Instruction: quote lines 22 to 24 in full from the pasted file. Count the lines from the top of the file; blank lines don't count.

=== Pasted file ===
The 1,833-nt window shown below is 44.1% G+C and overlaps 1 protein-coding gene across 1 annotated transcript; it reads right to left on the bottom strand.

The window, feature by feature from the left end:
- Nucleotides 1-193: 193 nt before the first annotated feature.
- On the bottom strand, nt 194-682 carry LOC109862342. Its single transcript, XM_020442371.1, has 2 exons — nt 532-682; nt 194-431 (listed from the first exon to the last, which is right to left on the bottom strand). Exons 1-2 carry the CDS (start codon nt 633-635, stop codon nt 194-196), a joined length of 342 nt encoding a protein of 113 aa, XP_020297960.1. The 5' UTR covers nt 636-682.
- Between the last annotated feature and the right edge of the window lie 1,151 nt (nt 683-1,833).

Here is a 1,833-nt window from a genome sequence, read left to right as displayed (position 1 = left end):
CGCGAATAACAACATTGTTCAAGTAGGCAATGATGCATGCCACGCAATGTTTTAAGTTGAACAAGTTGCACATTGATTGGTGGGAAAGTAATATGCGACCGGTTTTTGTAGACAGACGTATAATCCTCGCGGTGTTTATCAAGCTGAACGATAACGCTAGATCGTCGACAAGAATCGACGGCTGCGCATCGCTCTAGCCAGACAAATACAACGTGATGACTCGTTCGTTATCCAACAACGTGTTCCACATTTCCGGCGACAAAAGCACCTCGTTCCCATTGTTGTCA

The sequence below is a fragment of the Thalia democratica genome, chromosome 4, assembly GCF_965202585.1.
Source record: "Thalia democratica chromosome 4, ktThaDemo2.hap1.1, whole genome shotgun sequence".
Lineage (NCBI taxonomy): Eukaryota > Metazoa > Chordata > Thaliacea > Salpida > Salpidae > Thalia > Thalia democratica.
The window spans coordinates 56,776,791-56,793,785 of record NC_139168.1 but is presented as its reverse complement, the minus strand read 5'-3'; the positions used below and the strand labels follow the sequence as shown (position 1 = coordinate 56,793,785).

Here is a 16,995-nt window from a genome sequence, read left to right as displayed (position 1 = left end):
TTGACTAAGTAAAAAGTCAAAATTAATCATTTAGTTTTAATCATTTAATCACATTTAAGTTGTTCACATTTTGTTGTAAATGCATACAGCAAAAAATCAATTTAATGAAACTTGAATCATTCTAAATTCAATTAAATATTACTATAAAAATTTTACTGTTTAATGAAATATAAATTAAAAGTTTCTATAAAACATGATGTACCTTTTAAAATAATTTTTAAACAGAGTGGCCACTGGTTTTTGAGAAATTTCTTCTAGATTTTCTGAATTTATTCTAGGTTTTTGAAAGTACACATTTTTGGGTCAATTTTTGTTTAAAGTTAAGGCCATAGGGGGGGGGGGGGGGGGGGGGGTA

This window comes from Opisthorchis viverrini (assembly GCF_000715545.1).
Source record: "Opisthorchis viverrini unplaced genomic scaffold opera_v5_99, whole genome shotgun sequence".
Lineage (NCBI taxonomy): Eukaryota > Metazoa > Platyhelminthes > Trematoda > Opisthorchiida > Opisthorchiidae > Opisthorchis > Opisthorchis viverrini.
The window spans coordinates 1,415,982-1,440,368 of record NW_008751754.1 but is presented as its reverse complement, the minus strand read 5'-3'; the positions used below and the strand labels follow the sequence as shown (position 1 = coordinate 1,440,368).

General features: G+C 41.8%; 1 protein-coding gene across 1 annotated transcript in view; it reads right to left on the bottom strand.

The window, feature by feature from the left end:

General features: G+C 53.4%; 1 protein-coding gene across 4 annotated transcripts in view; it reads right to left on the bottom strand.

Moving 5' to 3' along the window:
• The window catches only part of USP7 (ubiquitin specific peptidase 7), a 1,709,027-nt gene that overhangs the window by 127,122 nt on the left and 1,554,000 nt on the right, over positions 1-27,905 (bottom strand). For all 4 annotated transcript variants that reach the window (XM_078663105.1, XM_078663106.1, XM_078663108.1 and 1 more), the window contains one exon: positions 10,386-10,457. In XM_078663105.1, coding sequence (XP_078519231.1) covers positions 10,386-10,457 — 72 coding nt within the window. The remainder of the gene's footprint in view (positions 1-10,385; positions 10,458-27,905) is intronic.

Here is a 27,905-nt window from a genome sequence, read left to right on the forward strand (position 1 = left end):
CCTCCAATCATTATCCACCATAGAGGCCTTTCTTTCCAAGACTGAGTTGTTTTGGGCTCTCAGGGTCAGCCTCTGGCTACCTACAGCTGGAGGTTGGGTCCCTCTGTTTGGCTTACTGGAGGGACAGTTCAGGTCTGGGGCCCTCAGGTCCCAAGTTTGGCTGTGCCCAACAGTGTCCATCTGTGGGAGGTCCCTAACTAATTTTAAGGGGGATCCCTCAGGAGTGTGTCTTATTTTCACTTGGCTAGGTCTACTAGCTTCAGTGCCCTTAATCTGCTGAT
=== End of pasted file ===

• The window catches only part of USP7 (ubiquitin specific peptidase 7), a 1,709,027-nt gene that overhangs the window by 127,122 nt on the left and 1,554,000 nt on the right, over positions 1-27,905 (bottom strand). For all 4 annotated transcript variants that reach the window (XM_078663105.1, XM_078663106.1, XM_078663108.1 and 1 more), the window contains one exon: positions 10,386-10,457. In XM_078663105.1, coding sequence (XP_078519231.1) covers positions 10,386-10,457 — 72 coding nt within the window. The remainder of the gene's footprint in view (positions 1-10,385; positions 10,458-27,905) is intronic.

Here is a 27,905-nt window from a genome sequence, read left to right on the forward strand (position 1 = left end):
CCTCCAATCATTATCCACCATAGAGGCCTTTCTTTCCAAGACTGAGTTGTTTTGGGCTCTCAGGGTCAGCCTCTGGCTACCTACAGCTGGAGGTTGGGTCCCTCTGTTTGGCTTACTGGAGGGACAGTTCAGGTCTGGGGCCCTCAGGTCCCAAGTTTGGCTGTGCCCAACAGTGTCCATCTGTGGGAGGTCCCTAACTAATTTTAAGGGGGATCCCTCAGGAGTGTGTCTTATTTTCACTTGGCTAGGTCTACTAGCTTCAGTGCCCTTAATCTGCTGAT